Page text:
Studies reporting a difference in weight gain between analgesic-treated and unmedicated calves after dehorning are deficient in the published literature. Previously, Faulkner and Weary (2000) demonstrated that calves receiving ketoprofen prior to dehorning tended to gain more weight during the 24 h after dehorning than untreated calves . However, during the subsequent 24 hour period, weight gains were similar between the two groups. Administration of the NSAID, sodium salicylate in drinking water for 2 d after dehorning and castration was found to increase ADG over 13 d . Over the 10 day duration of the present study, calves receiving meloxicam gained significantly more weight than those in the control group, with a mean difference of 0.65 ± 0.28 kg/day (p=0.0418). This finding supports the hypothesis that extended exposure to a non-steroidal anti-inflammatory drug (NSAID) may maintain growth and performance after castration.
Although studies reporting a performance benefit after NSAID administration 2- 3 weeks following processing and castration are deficient in the published literature, meloxicam administration has been associated with improved average daily gain in calves suffering from clinical bovine respiratory disease . Therefore, in order to definitively attribute the observed difference in ADG to the effect of meloxicam on pain and inflammation associated only with dehorning, future studies should also include additional meloxicam treated and untreated control calves that are processed but not dehorned.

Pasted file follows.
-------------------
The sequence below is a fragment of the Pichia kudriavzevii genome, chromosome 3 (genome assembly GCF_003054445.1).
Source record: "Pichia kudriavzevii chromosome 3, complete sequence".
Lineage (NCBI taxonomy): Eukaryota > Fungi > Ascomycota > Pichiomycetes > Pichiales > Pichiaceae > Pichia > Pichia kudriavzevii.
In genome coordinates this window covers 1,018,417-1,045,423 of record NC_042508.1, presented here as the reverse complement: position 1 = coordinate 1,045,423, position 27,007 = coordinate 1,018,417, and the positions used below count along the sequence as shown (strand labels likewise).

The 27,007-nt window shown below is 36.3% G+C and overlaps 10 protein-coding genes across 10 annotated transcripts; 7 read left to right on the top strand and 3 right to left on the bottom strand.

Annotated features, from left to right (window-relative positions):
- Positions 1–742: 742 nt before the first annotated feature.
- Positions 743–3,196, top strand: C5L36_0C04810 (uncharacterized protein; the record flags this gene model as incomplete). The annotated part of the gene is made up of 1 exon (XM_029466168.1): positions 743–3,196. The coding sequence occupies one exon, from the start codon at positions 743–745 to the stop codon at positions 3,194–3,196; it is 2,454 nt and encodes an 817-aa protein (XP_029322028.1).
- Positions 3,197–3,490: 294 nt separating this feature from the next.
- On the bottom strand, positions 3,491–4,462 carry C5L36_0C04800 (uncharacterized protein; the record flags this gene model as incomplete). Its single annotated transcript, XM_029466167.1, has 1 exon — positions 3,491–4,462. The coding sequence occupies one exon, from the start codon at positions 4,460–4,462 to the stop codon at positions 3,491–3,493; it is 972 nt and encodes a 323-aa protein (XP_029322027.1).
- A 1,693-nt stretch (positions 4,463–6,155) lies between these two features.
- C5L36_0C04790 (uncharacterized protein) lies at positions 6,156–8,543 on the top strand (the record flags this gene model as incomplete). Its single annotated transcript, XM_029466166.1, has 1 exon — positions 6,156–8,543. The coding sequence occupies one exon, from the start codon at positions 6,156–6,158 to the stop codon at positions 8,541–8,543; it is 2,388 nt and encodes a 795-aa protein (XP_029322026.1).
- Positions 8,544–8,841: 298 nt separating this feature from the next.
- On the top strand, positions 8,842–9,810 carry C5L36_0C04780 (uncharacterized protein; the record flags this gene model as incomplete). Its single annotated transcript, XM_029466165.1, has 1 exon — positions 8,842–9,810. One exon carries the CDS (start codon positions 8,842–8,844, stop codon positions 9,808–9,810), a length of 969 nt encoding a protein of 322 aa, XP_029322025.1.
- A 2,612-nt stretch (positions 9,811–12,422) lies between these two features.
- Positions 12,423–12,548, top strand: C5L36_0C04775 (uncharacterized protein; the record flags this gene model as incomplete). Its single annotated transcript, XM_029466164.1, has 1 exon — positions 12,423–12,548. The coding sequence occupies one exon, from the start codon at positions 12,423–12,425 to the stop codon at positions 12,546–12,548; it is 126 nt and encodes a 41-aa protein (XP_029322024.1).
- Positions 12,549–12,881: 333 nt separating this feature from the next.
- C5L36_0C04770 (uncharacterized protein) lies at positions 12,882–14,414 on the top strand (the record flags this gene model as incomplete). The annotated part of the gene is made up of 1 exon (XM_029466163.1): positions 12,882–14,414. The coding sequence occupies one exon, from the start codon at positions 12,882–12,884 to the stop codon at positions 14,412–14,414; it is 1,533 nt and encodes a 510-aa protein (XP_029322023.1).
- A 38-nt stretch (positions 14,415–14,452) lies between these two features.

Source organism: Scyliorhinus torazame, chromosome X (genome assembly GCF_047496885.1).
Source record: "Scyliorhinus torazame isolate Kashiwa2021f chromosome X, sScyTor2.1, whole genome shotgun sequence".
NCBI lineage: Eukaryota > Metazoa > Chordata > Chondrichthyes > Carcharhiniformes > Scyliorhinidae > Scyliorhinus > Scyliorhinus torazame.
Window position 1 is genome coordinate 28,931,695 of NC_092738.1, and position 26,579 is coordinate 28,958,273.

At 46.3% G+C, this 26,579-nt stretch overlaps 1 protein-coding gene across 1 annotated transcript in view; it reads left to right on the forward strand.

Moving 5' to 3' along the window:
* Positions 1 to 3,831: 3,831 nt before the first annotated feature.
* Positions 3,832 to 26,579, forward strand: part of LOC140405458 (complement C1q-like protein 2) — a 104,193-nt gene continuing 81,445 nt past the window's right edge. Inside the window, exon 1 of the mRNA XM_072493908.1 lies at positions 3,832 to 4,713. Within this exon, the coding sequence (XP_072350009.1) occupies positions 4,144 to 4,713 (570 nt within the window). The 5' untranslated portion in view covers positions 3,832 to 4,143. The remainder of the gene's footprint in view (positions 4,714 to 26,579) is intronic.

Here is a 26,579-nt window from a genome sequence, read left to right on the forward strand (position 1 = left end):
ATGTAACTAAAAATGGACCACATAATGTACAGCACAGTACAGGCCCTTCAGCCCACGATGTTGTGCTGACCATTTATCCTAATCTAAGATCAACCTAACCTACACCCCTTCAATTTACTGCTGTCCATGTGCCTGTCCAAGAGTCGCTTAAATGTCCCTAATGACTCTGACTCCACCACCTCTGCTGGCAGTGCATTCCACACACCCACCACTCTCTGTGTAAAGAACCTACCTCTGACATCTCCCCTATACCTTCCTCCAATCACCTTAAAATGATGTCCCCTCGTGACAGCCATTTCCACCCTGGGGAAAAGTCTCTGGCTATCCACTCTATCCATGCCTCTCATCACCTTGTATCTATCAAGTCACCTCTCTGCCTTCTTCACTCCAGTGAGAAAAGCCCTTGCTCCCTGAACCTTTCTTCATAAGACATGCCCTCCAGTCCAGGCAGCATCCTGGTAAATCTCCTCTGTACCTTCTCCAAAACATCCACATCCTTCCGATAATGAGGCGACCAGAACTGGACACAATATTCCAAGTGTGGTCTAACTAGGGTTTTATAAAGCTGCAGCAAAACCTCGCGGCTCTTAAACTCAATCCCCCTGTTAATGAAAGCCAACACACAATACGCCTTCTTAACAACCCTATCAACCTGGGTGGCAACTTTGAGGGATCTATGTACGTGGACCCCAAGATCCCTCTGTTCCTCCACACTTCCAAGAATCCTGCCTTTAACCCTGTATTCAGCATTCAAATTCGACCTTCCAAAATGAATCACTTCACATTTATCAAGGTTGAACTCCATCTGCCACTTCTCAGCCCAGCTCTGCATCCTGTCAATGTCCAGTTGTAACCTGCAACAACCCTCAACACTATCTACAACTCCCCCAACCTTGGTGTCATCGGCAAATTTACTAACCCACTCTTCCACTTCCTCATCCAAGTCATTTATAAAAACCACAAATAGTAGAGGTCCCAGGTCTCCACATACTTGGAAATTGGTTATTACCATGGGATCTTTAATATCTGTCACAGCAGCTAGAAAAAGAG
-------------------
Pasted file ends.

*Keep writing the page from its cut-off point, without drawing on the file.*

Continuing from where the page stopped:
The biological explanation for the improved ADG observed in this study was not investigated. Meloxicam treated and untreated control calves were co-mingled in pens for the duration of the study precluding assessment of individual animal feed intake or feed efficiency. Furthermore, even though the accelerometer analysis revealed significant differences in the pre and post-dehorning behavior of control calves, this technology is currently not sufficiently sensitive to characterize subtle differences in feeding and walking behavior that could contribute to performance differences. However, Theurer and others  recently reported that calves that received oral meloxicam prior to dehorning spent more time at the grain bunk and less time at the hay feeder compared to the control group which could explain the difference in weight gain observed in the present study. Another possible contributory factor to the performance difference is that increased activity of nociceptors increases sympathetic tone and adrenal secretory activity which may inhibit gastric centers causing decreased rumen motility . Mellor and others (2002) reported a significant increase in plasma adrenaline and noradrenaline concentration for 5 and 50 minutes respectively after scoop dehorning in 10 week old calves . Adrenergic influences on reticuloruminal motility comprise depression of the gastric centers resulting in inhibition of intrinsic and extrinsic rumen motility . The duration of these effects and how these relate to plasma catecholamine concentrations has not been reported. Future studies examining individual or pen level feed intake and feed efficiency and the association with rumen motility after dehorning may help explain the difference in ADG observed in this report.